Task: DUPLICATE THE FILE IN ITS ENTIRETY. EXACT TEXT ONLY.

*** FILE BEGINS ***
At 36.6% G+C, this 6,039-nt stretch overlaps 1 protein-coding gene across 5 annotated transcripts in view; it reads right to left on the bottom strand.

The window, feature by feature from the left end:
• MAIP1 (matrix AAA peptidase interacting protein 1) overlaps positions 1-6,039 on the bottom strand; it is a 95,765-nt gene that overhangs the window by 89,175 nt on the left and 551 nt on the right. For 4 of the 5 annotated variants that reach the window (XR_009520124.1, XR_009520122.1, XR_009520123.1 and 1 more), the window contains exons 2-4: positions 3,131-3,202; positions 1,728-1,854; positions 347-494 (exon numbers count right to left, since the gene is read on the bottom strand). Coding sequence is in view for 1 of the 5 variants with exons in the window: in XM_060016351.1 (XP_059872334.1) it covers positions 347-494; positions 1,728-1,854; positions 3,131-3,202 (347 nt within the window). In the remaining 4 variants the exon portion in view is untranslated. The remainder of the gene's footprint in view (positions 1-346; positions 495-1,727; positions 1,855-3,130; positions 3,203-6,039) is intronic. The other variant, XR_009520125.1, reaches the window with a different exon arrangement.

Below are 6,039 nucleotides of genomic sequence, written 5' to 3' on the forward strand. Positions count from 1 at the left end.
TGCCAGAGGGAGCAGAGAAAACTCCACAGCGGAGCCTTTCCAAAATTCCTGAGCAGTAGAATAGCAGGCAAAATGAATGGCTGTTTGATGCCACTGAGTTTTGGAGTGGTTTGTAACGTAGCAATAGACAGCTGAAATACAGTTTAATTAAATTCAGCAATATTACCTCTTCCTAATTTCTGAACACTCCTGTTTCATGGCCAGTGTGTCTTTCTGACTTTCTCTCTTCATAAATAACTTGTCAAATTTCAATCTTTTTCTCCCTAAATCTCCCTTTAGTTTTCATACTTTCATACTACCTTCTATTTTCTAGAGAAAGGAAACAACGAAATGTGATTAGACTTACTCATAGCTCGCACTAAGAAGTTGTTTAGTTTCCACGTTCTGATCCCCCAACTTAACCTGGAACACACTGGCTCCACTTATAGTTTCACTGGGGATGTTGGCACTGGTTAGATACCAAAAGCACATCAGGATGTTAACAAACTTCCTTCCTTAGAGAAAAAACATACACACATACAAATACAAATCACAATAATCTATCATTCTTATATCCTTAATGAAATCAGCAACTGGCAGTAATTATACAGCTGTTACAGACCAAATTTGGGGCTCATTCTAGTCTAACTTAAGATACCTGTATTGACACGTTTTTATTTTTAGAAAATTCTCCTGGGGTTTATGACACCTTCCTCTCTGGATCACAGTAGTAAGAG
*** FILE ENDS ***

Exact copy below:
At 36.6% G+C, this 6,039-nt stretch overlaps 1 protein-coding gene across 5 annotated transcripts in view; it reads right to left on the bottom strand.

The window, feature by feature from the left end:
• MAIP1 (matrix AAA peptidase interacting protein 1) overlaps positions 1-6,039 on the bottom strand; it is a 95,765-nt gene that overhangs the window by 89,175 nt on the left and 551 nt on the right. For 4 of the 5 annotated variants that reach the window (XR_009520124.1, XR_009520122.1, XR_009520123.1 and 1 more), the window contains exons 2-4: positions 3,131-3,202; positions 1,728-1,854; positions 347-494 (exon numbers count right to left, since the gene is read on the bottom strand). Coding sequence is in view for 1 of the 5 variants with exons in the window: in XM_060016351.1 (XP_059872334.1) it covers positions 347-494; positions 1,728-1,854; positions 3,131-3,202 (347 nt within the window). In the remaining 4 variants the exon portion in view is untranslated. The remainder of the gene's footprint in view (positions 1-346; positions 495-1,727; positions 1,855-3,130; positions 3,203-6,039) is intronic. The other variant, XR_009520125.1, reaches the window with a different exon arrangement.

Below are 6,039 nucleotides of genomic sequence, written 5' to 3' on the forward strand. Positions count from 1 at the left end.
TGCCAGAGGGAGCAGAGAAAACTCCACAGCGGAGCCTTTCCAAAATTCCTGAGCAGTAGAATAGCAGGCAAAATGAATGGCTGTTTGATGCCACTGAGTTTTGGAGTGGTTTGTAACGTAGCAATAGACAGCTGAAATACAGTTTAATTAAATTCAGCAATATTACCTCTTCCTAATTTCTGAACACTCCTGTTTCATGGCCAGTGTGTCTTTCTGACTTTCTCTCTTCATAAATAACTTGTCAAATTTCAATCTTTTTCTCCCTAAATCTCCCTTTAGTTTTCATACTTTCATACTACCTTCTATTTTCTAGAGAAAGGAAACAACGAAATGTGATTAGACTTACTCATAGCTCGCACTAAGAAGTTGTTTAGTTTCCACGTTCTGATCCCCCAACTTAACCTGGAACACACTGGCTCCACTTATAGTTTCACTGGGGATGTTGGCACTGGTTAGATACCAAAAGCACATCAGGATGTTAACAAACTTCCTTCCTTAGAGAAAAAACATACACACATACAAATACAAATCACAATAATCTATCATTCTTATATCCTTAATGAAATCAGCAACTGGCAGTAATTATACAGCTGTTACAGACCAAATTTGGGGCTCATTCTAGTCTAACTTAAGATACCTGTATTGACACGTTTTTATTTTTAGAAAATTCTCCTGGGGTTTATGACACCTTCCTCTCTGGATCACAGTAGTAAGAG